Agricultural Productivity and Food Security

There are two competing narratives about the future of food.  One is that the world population is growing and we need to increase agricultural productivity to "feed the world".  The other argument is that we don't need to produce more food - we already produce enough food to feed the world and our problems are really more about distribution than production.  Folks in the later camp often advocate for lower-productivity forms of agriculture that they perceive to have health or environmental benefits.  Like most arguments, there are elements of truth to both sides.  

As a proponent of improved agricultural productivity (which, I've argued is the key metric to improved sustainability), it bears asking: if a country's agriculture is more productive are it's people better fed?  

To delve into this question, I combined two data sets.  The first is a measure of a country's agricultural productivity from the World Bank in the year 2015.  In particular, they calculate for a large number of countries, the agricultural value added per worker.  In their words:

Agriculture value added per worker is a measure of agricultural productivity. Value added in agriculture measures the output of the agricultural sector (ISIC divisions 1-5) less the value of intermediate inputs. Agriculture comprises value added from forestry, hunting, and fishing as well as cultivation of crops and livestock production. Data are in constant 2010 U.S. dollars.

By this measure, the most productive countries are Slovenia, Singapore, Norway, France, Lebanon, Canada, New Zealand, Finland, and the United States, each of which produced more than $80,000 in agricultural value per worker in 2015 (measured in 2010 dollars).  Places like Malawi, Congo, Mozambique, Gambia, and Madagascar had some of the lowest productivity, with agricultural value added at around $400/worker or less.

Secondly, I collected data from the Global Food Security Index, a project ran by The Economist and supported by DuPont.  In their words:

The Global Food Security Index considers the core issues of affordability, availability, and quality across a set of 113 countries. The index is a dynamic quantitative and qualitative benchmarking model, constructed from 28 unique indicators, that measures these drivers of food security across both developing and developed countries.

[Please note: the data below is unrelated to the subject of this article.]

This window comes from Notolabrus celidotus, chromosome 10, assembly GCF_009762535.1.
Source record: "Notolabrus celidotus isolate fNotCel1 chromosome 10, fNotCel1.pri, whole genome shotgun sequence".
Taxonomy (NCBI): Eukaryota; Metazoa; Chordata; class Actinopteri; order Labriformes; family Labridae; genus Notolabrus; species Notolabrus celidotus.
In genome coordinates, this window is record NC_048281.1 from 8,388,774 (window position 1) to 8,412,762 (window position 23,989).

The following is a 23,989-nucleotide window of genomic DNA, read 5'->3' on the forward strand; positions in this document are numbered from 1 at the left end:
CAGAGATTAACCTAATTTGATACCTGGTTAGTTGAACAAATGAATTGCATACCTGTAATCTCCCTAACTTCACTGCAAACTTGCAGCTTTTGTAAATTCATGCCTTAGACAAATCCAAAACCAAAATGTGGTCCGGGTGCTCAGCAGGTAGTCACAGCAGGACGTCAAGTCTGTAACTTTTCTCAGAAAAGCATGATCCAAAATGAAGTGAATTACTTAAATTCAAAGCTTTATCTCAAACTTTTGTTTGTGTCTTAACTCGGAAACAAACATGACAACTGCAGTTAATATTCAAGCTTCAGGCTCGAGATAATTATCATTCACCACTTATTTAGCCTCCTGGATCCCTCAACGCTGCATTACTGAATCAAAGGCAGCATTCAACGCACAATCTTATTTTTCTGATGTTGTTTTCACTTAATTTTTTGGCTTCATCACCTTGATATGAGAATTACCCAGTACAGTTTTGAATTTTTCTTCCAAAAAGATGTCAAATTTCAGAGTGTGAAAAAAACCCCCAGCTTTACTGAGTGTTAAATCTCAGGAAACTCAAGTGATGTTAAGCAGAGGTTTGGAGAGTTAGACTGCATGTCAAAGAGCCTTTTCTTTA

This index is the first to examine food security comprehensively across the three internationally established dimensions. Moreover, the study looks beyond hunger to the underlying factors affecting food insecurity. This year the GFSI includes an adjustment factor on natural resources and resilience. This new category assesses a country’s exposure to the impacts of a changing climate; its susceptibility to natural resource risks; and how the country is adapting to these risks.

From this project, I pulled each country's overall food insecurity score (calculated in September 2017), which took on the values of around 30 for countries like the Congo, Madagascar, Chad, and Malawi, and was above 80 for countries like the U.S., the U.K., Ireland, and France.  Although they call this a measure of food insecurity, a higher score actually means a country is more food secure.   

So, what did I find?

food security by value added.JPG

There is a strong positive relationship between a country's agricultural productivity and how well it's people are fed and how food secure they are.  Fitting a logarithmic relationship between the two variables suggests that 82% of the variation in the food security scores across countries is explained by differences in agricultural productivity.  

Now, there are a lot of other things going on here as agricultural productivity is likely correlated with and affected by other factors affecting a country's general productivity and development, but the above figure might give pause to those arguing for lower productivity forms of agriculture. 

At the top end, the curve suggests one can sacrifice some productivity with only a small reduction in food security (going from $80,000/worker to $40,000/worker) reduces the food security scale from about 80 to 75.  But, at the lower end, going from, say, $20,000 in agricultural output per worker to $10,000/worker reduces the food security scale from about 70 to 60, and reducing productivity another $10,000 lowers the food security scale down to the 30s.  

Technology and evolving supply chains in the beef and pork industries

That's the title of a new article in Food Policy written by Josh Maples, Darrell Peel, and me.  The paper will ultimately be part of a special issue on technology and supply chains. 

Here is part of the lead in.